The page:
- The U.S. Environmental Protection Agency (EPA), in a pair of August letters, urged federal regulators to revise draft environmental reviews for two natural gas projects, to include a social cost of carbon calculation in order to better understand their impacts.
- Columbia Gulf Transmission has proposed new gas facilities in Louisiana that EPA says would cause "over $205 million dollars in climate damages per year." Separately, Iroquois Gas Transmission has a proposed Northeast project that could do more than $144 million in annual damage, the agency said.
- The Federal Energy Regulatory Commission is independent and does not have to follow EPA's recommendations, according to Gillian Giannetti, an attorney with the Natural Resources Defense Council. But the agency is "extremely influential" and using the carbon cost calculation could help meet President Joe Biden's plans to decarbonize the U.S. economy.
The social cost of carbon calculation was developed by the Obama administration, but its use in reviewing gas projects has been sporadic — sometimes referenced by FERC commissioners, but never incorporated into a decision. With the new administration focused on eliminating all greenhouse gas emissions in the next 30 years, that could be shifting, Giannetti said.
Columbia Gulf wants to build natural gas transmission facilities in Louisiana, including two new compressor stations, a new point of delivery meter station, and about eight miles of 30-inch-diameter pipeline lateral. Iroquois has requested authorization to build gas transmission facilities in New York and Connecticut as part of its existing system, to supply Consolidated Edison and KeySpan Gas East.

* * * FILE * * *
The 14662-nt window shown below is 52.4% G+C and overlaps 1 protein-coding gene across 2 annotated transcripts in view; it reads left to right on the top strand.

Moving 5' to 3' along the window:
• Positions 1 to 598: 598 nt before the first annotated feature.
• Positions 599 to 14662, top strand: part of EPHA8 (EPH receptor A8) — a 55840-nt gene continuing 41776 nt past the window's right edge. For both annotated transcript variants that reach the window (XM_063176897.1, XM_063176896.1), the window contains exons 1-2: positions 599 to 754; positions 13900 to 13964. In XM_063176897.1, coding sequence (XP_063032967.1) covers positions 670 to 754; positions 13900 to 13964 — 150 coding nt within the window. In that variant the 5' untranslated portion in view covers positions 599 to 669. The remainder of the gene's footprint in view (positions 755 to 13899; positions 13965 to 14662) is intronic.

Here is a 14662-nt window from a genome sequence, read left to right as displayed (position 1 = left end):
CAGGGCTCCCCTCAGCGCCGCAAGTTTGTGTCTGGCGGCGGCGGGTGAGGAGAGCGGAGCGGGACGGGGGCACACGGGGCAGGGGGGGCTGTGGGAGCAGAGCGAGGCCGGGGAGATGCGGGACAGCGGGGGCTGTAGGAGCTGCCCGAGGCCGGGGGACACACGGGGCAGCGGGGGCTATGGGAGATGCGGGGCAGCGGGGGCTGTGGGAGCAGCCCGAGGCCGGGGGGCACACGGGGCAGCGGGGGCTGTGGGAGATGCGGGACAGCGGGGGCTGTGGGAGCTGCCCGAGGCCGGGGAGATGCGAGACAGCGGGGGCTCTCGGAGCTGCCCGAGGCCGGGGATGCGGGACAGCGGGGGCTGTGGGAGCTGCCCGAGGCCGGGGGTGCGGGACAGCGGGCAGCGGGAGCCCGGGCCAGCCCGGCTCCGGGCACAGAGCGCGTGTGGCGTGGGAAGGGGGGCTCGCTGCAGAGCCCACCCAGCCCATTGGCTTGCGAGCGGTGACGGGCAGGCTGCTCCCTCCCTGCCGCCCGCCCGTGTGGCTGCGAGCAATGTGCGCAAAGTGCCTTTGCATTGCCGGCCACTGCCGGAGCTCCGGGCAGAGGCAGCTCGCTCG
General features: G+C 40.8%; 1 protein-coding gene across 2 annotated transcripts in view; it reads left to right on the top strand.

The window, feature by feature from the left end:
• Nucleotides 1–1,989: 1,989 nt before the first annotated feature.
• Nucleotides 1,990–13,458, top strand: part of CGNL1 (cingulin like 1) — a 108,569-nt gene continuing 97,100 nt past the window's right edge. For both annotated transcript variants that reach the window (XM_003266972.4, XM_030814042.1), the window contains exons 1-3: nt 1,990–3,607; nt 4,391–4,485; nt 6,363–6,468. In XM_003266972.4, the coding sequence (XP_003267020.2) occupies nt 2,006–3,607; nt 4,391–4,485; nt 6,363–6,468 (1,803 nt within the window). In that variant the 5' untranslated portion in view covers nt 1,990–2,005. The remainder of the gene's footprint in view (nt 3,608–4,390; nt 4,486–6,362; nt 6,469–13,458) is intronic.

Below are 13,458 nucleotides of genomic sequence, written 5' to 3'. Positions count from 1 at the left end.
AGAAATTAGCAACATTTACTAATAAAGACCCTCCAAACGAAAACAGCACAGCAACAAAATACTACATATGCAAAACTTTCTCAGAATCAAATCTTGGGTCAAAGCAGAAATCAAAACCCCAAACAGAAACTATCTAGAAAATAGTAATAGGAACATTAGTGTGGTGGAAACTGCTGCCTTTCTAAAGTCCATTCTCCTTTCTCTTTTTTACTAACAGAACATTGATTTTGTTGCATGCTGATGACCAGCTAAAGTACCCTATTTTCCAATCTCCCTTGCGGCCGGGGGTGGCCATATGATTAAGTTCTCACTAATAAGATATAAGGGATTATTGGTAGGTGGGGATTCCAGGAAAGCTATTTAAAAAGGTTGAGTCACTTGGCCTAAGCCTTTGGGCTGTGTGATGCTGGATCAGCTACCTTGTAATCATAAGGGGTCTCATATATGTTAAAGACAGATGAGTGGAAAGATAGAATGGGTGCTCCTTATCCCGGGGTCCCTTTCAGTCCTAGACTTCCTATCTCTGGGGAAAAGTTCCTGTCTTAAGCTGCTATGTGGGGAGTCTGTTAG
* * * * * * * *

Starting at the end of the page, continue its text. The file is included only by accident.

"EPA strongly recommends that FERC use the social cost of greenhouse gases to assess climate impacts generated by each additional ton of greenhouse gas emitted," EPA wrote in an Aug. 16 letter regarding the Columbia Gulf project. It made similar comments in an Aug. 9 letter regarding the Iroquois project.
The agency also acknowledged "the uncertainty associated with these methods," but encouraged using estimates "that reflect the best available science and methodologies to incorporate the value to society of net changes in direct and indirect [greenhouse gas] emissions resulting from a proposed action."
EPA's letters are "a significant return to the Environmental Protection Agency supporting and evaluating the value of the social cost of carbon," Giannetti said. "For years there was a disconnect between the tools the prior administration worked to develop ... and the messages being delivered to FERC and other agencies that need to evaluate climate emissions."
The letters "support that the social cost of carbon is once again respected as a valuable tool," Giannetti said.
FERC Chairman Richard Glick has advocated using the social cost of carbon in reviewing projects.
"By measuring the long-term damage done by a ton of carbon dioxide, the Social Cost of Carbon links [greenhouse gas emissions] to actual environmental effects from climate change, thereby facilitating the necessary 'hard look' at the project’s environmental impacts" that the National Environmental Policy Act requires, he wrote in March 2020, dissenting in a case regarding a proposed project by Gulf South Pipeline.
Iroquois has issued a brief response to comments on its draft environmental review, asking FERC to conclude "that the net GHG emissions resulting from the [project] are not significant." And, the company said the immediate docket was not the appropriate place to discuss using the social cost of carbon to review its project.
If FERC chooses to consider a social cost of carbon, Giannetti said it could result in the commission requiring mitigation measures such as new construction techniques, carbon budgeting or payments to communities. "A wide menu" of options could be on the table, but they are "controversial, even among folks on the environmental side."
"The key question is whether FERC has that mitigation authority," she said, though "there are legitimate concerns about essentially saying you can emit these things as long as you can afford it."